The reasons for that absence are uncertain, but the evolutionary consequences seem rather clear. On the river’s right bank, where chimps and gorillas shared the forest, the gorillas ate what gorillas still eat, mainly herby vegetation, and the chimps ate a chimp diet, mainly fruit, tree leaves, and occasionally meat. On the left bank dwelled that other chimpish animal, privileged by circumstance to be free of gorilla competition. “And that’s the formula,” Wrangham told me by phone from his office at Harvard, “that makes a bonobo.” The left-bank creatures, bolstering themselves on a rich chimpanzee diet when it was available and sustained by those staple gorilla foods when it wasn’t, lived a steadier life; they weren’t forced to break into small and unstable foraging groups, diverging, rejoining, scrambling for precious but patchily available foods, as right-bank chimps often are. And that fateful difference in food-finding strategy carried consequences for social behavior, Wrangham explained. The relative stability of foraging groups within a larger bonobo community means that vulnerable individuals usually have allies present at any given moment. This tends to dampen dominance battles and fighting. “Specifically,” he added, “females have other females as well as males available to protect them from those that might want to bully them.”
Another result of the foraging-group stability, he noted, involves the sexual rhythms of bonobo females. Unlike chimp females, they aren’t obliged by circumstance to present themselves always as extremely attractive, extremely ready for mating with all possible males during just short, periodic windows of time. “If you are a bonobo,” Wrangham said, and you live in a larger and more stable foraging group, “then you can afford to have a long period of sexual swelling.” A bonobo female doesn’t need to attract gaggles of frantically horny males on a short-term basis. She’s continually attractive, continually ready. “That greatly reduces the importance to the males of competing for dominance and bullying the females.” So the famed amity and sexiness of bonobo social life has, by Wrangham’s hypothesis, an unexpected source: the availability of gorilla foods uneaten by gorillas.
And why are gorillas absent on the left bank? Wrangham suggested a scenario, speculative, he said, but plausible. Sometime after about 2.5 million years ago, severe drying seems to have hit central Africa. In the equatorial lowlands on both sides of the Congo, herby vegetation—gorilla habitat—shriveled away. Chimps could survive by finding fruit in riverside forests, but the right-bank gorillas were forced into highland refuges, such as the Virunga volcanoes in the northeastern part of the drainage and the Crystal Mountains in the west. On the left bank, though, there were no such highland refuges. The land is flat. So if gorillas had ever lived on that side, the Pleistocene drought may have killed them off.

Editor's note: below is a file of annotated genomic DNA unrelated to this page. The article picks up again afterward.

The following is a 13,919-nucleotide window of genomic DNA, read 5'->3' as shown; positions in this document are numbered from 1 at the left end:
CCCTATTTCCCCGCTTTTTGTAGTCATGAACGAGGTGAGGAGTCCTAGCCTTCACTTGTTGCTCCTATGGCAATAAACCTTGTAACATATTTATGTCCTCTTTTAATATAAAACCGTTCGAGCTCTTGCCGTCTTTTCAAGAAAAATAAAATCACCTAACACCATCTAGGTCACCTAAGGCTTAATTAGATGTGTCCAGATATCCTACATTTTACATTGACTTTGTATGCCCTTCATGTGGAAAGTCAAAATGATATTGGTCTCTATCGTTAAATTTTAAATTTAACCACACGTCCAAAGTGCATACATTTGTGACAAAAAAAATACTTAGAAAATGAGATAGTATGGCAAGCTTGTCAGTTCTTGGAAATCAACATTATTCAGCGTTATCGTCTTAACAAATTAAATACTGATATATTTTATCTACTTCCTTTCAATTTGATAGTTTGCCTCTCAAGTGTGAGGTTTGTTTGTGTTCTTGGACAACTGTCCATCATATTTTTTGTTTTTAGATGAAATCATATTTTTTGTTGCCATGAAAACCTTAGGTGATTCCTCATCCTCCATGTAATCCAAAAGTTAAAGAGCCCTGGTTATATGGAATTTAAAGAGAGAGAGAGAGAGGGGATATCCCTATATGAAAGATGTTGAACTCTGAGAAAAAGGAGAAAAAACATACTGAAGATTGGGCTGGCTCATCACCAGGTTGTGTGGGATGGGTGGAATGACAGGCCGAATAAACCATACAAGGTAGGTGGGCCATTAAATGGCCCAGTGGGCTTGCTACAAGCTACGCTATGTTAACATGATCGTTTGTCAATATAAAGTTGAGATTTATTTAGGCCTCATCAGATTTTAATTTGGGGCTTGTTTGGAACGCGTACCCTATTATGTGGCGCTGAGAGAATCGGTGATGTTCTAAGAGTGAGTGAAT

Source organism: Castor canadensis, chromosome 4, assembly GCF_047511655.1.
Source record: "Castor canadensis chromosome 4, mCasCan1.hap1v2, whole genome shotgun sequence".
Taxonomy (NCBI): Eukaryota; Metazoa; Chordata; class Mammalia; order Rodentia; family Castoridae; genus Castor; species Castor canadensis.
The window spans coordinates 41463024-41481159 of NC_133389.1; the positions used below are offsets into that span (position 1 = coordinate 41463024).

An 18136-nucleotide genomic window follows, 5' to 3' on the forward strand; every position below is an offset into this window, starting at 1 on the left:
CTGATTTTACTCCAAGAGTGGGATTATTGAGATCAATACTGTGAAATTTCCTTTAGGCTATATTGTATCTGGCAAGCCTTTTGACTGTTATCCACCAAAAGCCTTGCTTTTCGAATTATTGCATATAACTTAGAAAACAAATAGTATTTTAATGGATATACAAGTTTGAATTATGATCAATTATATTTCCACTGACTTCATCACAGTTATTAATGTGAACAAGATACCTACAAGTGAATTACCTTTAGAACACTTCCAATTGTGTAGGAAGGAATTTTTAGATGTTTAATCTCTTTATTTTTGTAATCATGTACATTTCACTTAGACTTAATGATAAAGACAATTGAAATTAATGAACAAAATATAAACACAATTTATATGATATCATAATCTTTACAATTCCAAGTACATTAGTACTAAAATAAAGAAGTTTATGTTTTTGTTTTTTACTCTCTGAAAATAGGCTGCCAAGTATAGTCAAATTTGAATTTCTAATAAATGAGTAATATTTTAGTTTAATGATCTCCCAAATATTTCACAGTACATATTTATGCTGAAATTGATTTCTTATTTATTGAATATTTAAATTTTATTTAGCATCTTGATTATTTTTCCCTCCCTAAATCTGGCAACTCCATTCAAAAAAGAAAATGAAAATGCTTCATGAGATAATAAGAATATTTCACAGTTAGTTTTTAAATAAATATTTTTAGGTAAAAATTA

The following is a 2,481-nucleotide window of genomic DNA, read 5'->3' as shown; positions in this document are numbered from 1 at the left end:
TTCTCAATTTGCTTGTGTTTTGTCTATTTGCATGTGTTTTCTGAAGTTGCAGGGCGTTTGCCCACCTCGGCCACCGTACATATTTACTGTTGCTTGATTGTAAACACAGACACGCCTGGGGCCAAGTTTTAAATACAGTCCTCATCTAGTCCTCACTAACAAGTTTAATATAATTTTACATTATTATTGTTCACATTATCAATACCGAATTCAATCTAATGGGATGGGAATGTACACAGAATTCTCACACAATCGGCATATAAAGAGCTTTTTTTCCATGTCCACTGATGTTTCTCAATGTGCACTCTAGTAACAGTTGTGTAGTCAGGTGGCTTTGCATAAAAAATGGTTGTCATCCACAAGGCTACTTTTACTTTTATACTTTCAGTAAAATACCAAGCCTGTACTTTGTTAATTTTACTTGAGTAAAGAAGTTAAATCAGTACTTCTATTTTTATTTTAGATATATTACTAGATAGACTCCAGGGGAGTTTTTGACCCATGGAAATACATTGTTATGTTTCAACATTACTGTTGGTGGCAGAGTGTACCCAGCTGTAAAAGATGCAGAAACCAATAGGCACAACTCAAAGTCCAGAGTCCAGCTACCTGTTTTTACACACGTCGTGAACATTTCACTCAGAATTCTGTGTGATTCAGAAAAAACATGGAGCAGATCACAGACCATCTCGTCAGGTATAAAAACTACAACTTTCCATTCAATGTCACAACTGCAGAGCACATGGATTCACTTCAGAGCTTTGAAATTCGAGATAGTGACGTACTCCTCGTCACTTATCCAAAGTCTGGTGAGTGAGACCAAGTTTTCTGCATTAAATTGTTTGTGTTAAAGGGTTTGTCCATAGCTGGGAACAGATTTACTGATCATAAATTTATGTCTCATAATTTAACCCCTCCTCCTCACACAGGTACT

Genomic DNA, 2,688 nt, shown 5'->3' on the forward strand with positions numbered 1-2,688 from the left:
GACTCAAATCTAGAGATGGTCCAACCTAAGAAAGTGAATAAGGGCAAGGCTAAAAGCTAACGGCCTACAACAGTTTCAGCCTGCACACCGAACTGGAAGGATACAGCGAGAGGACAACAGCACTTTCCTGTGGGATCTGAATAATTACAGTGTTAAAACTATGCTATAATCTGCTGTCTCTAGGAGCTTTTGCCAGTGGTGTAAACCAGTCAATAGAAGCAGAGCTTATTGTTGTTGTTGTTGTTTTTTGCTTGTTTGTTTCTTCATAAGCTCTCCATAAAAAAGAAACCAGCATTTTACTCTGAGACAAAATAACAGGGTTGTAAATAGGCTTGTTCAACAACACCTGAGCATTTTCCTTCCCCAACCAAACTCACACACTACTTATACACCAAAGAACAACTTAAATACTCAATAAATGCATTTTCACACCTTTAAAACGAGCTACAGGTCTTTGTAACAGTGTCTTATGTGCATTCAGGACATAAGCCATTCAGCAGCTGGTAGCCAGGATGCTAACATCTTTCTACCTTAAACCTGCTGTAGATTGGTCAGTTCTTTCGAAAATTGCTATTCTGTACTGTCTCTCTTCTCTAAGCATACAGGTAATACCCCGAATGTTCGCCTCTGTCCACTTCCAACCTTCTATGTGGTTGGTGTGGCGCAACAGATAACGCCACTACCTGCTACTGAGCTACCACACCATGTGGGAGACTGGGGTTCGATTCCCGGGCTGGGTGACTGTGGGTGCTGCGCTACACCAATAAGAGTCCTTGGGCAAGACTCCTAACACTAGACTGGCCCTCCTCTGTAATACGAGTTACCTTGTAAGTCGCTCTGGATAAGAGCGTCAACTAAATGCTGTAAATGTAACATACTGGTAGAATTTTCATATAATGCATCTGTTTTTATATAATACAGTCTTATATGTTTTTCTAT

Bonobo behavior is exceptional among apes, and there are exceptions to the exceptions. You can’t paint their portrait with a broad brush. No researchers have been more punctilious about this than Gottfried Hohmann and Barbara Fruth, a married couple based at the Max Planck Institute for Evolutionary Anthropology, in Leipzig, Germany, who have studied bonobos in the wild for more than two decades. Their work began in 1990 at a site called Lomako, in northern Congo, and they enjoyed uninterrupted field seasons until war started in 1998 and stopped everything for four years. Hohmann and Fruth then established a new field camp farther south, at a place known as Lui Kotale, in an excellent piece of forest just outside Salonga National Park. They arranged a compact with the local community within whose traditional territory the forest lies: In exchange for a fee, the local people agreed not to hunt or cut trees at Lui Kotale.
To get there, you land at another grass airstrip, walk an hour into a village, pay your respects to the elders, and then keep walking for five more hours. You cross the Lokoro River in a dugout canoe, wade up a black-water stream, climb a bank, and find yourself in a neat, simple camp of thatched ramadas and tents, with two solar panels to power the computers.
Hohmann arrived back at this place, on a June day last year, like a man very glad to be in the forest again after too many months deskbound in Leipzig. He’s a robust 60-year-old, blue-eyed and bony, long conditioned to the steeplechase rigors of field primatology, and if I hadn’t been pushing to stay at his heels, the six-hour hike would have taken me seven.
One morning I rose with the early crew, two lean young volunteers named Tim Lewis-Bale and Sonja Trautmann. We reached the bonobo nests at 5:20 a.m., before the drowsy animals began to stir. Their first act of the morning: a good piss. Lewis-Bale and Trautmann each stood beneath a nest tree, catching urine in a leaf. They pipetted this harvest into small vials, recorded the identity of each pisser, and then we were off on our morning chase.
That afternoon Hohmann and I sat beneath one of the thatch roofs discussing bonobo behavior. Few other researchers have seen bonobos in the act of predation, and those few reports generally involve small prey such as anomalures (only at Wamba) or baby duikers. Animal protein, insofar as bonobos get any, had seemed to come mainly from insects and millipedes. But Fruth and Hohmann reported nine cases of hunting by bonobos at Lomako, seven of which involved sizable duikers, usually grabbed by one bonobo, ripped apart at the belly while still alive, with the entrails eaten first, and the meat shared. More recently, here at Lui Kotale, they have seen another 21 successful predations, among which eight of the victims were mature duikers, one was a bush baby, and three were monkeys. Bonobos preying on other primates: “This is a regular part of the bonobo diet,” Hohmann said.